As a cartoonist, I often have to come up with a take on unpleasant events, but I don’t think I’ve ever been confronted with anything quite like the murders at Charlie Hebdo – people being killed for doing exactly the job that I do.
Generally I’m thinking, “How do I make something funny?”. But when something horrific like this happens, a belly laugh isn’t what you're looking for. Tragic stories can be quite difficult. So you have to analyse what exactly your response is and what you want to say.
I wanted my response to be true to the spirit of Charlie Hebdo. I knew they’d want the magazine to carry on, so it had to be a gesture of defiance. So I thought: I've literally got to draw a gesture. Hence the hand rising out of the newspaper. Originally I drew it for my usual slot on page three, but then it became the front page of today’s Independent, and I think that really made it stand out.
Drawing it was quite an emotional experience. If I had known any of the Charlie Hebdo team personally it would have been even harder. But what drives you as a cartoonist is being angry at events, and being angry with things you see as ridiculous, wrong-headed, venal, evil.
I think the cartoonists at Charlie Hebdo would have understood what I drew. Compared to the quite realistically drawn newspaper, I tried to make the hand as cartoony as possible. The yellow colouration of the hand is a particular reference to the work of Charb, Charlie’s editor-in-chief Stephane Charbonnier, whose figures were always yellow. So that was a little homage to him, the cartoonists, and the magazine as a whole.
I hesitate to call satire a weapon, but it is definitely a thing these people detest. They don't have a rational argument, and responding to something as immediate as visual satire is beyond them. It has a power which they can't match, so their only answer is to close it down by whatever means. And that's always been the case with fascists and extremists across the ages. Being mocked is too much for them to take. So we need to find a way carry on doing it and carry on laughing at them.
In the past I've had death threats because of cartoons I've done. Apart from the initial shock, I haven't been particularly worried by them, but there are always crazy people of all persuasion, religions and outlooks who don't like what you do. And that is the job: it's about challenging ideas, and that's bound to upset people.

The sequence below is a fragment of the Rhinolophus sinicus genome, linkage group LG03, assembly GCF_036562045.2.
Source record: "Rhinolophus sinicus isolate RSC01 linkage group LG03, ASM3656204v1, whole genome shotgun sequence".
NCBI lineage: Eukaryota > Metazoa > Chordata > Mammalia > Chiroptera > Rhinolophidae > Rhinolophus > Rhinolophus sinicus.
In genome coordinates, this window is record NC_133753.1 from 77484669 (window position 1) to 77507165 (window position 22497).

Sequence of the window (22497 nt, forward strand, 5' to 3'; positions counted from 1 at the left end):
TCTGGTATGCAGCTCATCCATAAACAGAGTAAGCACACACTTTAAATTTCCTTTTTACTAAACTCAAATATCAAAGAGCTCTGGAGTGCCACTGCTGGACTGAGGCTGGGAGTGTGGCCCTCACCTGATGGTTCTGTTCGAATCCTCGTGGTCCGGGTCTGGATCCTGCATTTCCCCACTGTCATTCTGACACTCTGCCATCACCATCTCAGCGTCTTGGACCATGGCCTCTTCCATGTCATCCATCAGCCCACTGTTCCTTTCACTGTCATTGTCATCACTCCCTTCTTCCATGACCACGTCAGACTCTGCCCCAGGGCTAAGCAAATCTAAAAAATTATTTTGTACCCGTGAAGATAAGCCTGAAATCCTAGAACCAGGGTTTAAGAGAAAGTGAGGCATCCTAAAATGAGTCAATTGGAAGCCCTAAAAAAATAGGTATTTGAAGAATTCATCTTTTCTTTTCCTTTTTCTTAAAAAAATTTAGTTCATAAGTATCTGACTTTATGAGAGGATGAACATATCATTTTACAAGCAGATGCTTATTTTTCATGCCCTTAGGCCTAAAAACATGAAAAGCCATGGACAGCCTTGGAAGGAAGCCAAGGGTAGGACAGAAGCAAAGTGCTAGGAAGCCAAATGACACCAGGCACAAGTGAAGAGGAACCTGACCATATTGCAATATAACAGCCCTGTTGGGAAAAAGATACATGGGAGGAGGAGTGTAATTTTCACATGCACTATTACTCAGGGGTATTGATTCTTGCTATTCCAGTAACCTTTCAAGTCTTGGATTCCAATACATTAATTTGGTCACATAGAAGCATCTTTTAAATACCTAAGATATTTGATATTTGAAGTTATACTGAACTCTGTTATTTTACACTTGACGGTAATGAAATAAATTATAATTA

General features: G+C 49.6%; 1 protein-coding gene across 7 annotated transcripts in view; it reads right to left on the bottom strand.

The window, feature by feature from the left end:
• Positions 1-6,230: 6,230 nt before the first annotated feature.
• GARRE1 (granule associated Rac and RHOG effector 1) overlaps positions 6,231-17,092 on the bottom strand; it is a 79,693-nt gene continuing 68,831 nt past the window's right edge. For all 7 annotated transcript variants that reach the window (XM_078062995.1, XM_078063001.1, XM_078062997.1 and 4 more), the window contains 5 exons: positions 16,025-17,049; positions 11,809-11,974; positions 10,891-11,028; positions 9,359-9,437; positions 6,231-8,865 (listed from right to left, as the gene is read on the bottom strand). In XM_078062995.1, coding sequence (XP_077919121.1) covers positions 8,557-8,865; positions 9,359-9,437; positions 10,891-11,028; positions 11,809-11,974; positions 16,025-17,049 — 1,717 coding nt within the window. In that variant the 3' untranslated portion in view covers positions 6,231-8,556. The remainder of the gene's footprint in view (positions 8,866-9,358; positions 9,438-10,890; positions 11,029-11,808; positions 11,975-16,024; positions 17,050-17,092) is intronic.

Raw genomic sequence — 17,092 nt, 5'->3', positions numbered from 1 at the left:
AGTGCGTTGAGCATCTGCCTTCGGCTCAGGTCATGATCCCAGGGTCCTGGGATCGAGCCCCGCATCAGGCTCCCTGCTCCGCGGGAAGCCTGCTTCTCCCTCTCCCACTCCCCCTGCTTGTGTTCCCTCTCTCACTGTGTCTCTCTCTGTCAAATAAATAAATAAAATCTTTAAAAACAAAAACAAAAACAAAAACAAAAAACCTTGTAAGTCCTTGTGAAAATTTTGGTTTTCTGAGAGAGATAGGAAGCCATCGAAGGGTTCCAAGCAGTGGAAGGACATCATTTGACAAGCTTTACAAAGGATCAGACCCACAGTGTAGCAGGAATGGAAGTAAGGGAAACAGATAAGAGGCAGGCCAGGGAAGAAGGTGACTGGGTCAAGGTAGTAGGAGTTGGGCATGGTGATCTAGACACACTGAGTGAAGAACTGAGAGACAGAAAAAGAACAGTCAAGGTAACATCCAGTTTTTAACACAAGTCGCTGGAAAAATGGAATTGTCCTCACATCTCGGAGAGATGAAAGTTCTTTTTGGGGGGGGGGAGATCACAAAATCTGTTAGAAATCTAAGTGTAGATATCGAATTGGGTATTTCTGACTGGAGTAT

Having said that, I don't feel particularly brave as a cartoonist. I do what I do. But the guys at Charlie Hebdo were certainly brave. They knew the threats they faced were very real.
Some people are now calling for newspapers to print depictions of Mohammed, but in this case it's not really the subject. It wasn't Islam, or Muslims in general, who carried out this atrocity. It was a small group of madmen. We have to point out their insanity. You've got to see who the real culprit is, and target them, and resist taking this rather more scattershot approach. There's nothing wrong with offending people, but in this case it's not the religion that we should be mocking. It's a particular strand of a criminal, barbaric, medieval mindset that has access to modern weaponry.
I was saying to someone recently that we're privileged to live in a country where cartoonists don't get locked up, or worse murdered, for what they draw. But of course it shouldn't be a privilege, it should be a fundamental right. There are still plenty of countries, and not just Islamic ones, where cartoonists are getting imprisoned for caricaturing their leaders. So it's a fundamental right that we need to keep reasserting.
There are times when I have disagreed with things Charlie Hebdo’s done and said, but that's the whole point of free speech - we can have those arguments. They get to draw what they think, I get to draw what I think, and we can all argue about it afterwards. And we need that discussion to go on. Whether it's visual or verbal, we need that give and take of ideas.
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